11. There is no doubt that in the present case the foundation of the order of suspension, of the petitioner was the fact of his arrest, under the charges under several sections of the Indian Penal Code; in other words, the order of suspension was made on the basis of Rule 21 (e) (iii), and although in R, 21 there are several other grounds specified, upon which an employee can be suspended, the order of the 5th September makes it clear that no other ground was availed of for placing the petitioner under suspension.
12. That being so, it is clear, upon the construction of the relevant Rules in question, that the order of suspension dated 5-9-1950 spent its force the moment the petitioner was discharged on 13-10-1950. It is open to the respondents to place the petitioner again under suspension by a fresh order made for the purpose if such a course is necessary, but in the absence of any fresh order, I am of the view that the continuance of the petitioner under suspension since 13-10-1950 is not warranted. It is clear that no fresh order has yet been passed and the order of suspension having become exhausted, the contention of the petitioner that the opposite parties have no right to keep him under suspension since 13-10-1950 must be accepted.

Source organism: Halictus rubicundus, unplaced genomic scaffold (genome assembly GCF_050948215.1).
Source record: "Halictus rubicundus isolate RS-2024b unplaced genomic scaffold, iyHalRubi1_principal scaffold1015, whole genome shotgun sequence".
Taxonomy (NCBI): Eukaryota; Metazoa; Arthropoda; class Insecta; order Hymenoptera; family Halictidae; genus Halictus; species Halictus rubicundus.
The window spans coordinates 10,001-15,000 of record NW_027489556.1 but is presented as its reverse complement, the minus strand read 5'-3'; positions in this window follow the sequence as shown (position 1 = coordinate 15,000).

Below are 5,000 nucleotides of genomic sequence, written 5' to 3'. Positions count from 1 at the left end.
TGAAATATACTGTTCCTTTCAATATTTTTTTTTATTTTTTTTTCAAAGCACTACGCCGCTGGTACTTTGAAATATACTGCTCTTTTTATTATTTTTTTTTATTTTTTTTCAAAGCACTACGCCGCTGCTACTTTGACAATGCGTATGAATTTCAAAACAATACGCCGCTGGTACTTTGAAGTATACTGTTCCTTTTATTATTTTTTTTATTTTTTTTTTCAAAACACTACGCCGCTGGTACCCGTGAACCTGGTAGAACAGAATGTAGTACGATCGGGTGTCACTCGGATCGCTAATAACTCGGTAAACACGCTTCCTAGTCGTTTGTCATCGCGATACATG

13. In my view this petition should succeed in part and the Rule is made absolute to the extent that the respondents are directed to forbear from giving effect to the order of suspension dated 5-9-1950 or keeping the petitioner under suspension by virtue of that order.
14. I make no order as to costs.